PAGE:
Protective politics is our reaction to extraordinarily magnified change. In as much as we have collectively been acquiring a vast array of new technological information over the course of several decades, we have done so within the vacuum of protective politics. Within that vacuum, the evolution of fossil fuel technologies has most certainly kept pace with the evolution of green technologies. Yet, with virtually every expert from a wide variety of industries whose focus is essentially the profitable harvesting of an equally wide variety of either earth based, air or wind borne fuel sources, each industry remains locked into the singular protective political ideologies that supposedly protect a singular industry from being devoured by another seemingly opposing singular industry. Within the consciousness of what we conclude to be extraordinarily magnified change however, is ordinary, anticipated and expected. And, within what is ordinary, anticipated and expected is the obligation we have as a nation to do what is expected of us for us.

Solar energy is not an odd and isolated air borne commodity, it is instead, a universal day to day occurrence that can only be partially harnessed. Much the same as wind energy, solar energy simply occurs. Because it does and because it does so in both consistent and inconsistent weather related patterns, regardless of the geographical region of its occurrence, its dependability and that of the wind can and must be looked upon as a wholly valid and most clearly renewable “master commodity”. Within the context of this title however must be the realization of its consistent and inconsistent nature. And, within the context of its nature, the industries that thrive from the technological management of its multiple (in) consistencies should clearly be put into place throughout our United States of America.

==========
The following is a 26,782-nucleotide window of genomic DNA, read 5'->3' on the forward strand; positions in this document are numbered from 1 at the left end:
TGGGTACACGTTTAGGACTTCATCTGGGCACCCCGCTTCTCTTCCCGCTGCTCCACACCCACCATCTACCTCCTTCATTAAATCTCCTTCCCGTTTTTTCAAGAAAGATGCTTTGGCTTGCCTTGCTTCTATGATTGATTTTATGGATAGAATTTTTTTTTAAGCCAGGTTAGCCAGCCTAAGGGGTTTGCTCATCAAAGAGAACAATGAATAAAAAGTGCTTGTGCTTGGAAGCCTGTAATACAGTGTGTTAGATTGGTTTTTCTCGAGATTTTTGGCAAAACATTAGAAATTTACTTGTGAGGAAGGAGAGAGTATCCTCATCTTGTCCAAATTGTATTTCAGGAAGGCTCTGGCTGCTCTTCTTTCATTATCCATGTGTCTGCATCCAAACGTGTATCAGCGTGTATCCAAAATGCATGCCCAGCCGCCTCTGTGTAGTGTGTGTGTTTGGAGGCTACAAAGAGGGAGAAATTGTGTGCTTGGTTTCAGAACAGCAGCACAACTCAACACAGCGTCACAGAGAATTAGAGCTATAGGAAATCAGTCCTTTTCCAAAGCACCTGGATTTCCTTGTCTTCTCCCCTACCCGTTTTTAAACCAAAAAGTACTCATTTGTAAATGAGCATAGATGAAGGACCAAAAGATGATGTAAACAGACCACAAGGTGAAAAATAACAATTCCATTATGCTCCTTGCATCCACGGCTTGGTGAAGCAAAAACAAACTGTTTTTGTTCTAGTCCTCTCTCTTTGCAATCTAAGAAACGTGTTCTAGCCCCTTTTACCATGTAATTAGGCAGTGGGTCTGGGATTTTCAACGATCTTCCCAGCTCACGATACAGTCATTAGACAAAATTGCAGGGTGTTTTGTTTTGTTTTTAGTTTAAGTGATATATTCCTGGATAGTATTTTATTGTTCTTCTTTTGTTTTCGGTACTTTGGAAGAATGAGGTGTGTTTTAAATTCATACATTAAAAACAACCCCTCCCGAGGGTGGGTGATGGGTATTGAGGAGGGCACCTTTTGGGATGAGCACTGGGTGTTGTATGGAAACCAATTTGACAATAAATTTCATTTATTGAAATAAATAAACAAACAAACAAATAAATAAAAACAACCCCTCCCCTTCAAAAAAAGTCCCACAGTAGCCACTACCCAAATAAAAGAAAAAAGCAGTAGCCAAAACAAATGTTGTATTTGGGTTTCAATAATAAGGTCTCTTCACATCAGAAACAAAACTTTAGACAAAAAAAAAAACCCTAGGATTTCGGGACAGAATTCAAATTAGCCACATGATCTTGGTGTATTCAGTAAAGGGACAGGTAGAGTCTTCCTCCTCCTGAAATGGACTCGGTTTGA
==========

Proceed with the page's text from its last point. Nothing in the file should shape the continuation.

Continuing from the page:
Unfortunately, the harvesting of both solar and wind energy has been placed into the same traditional industrial harvesting categories as oil, oil shale, coal, timber harvesting, hydroelectric, natural gas, etc. If it’s windy in California, we’ll build windmills. If it’s sunny in Colorado, we’ll build solar farms. If it’s in abundance somewhere, we’ll harness it and ship it somewhere else. As solar and wind energy are actually in abundance everywhere and all other industrial categories are not, perhaps within our protective political ideology we are overlooking the larger proactive social and economic dialogue that should embrace the holistic harvesting of solar and wind (and many other) renewable energy sources.

As you are reading this essay and are hopefully fascinated by its evolution, I want you to take a break from it for a moment. Regardless of where you live, regardless of what time of the day or night, I want you to go outside. Before you do, please gather up a lightweight stepladder, a clipboard and two thermometers. Once outside, place one of those thermometers at the southern base of your home’s foundation while placing the other at the northern base. Leave the thermometers in place for fifteen minutes and while waiting, take the time to sit in both of the areas where you placed the thermometers. As you sit there, write down how you feel about both of these areas on your clipboard. Once you have done this, note the temperatures on the two thermometers.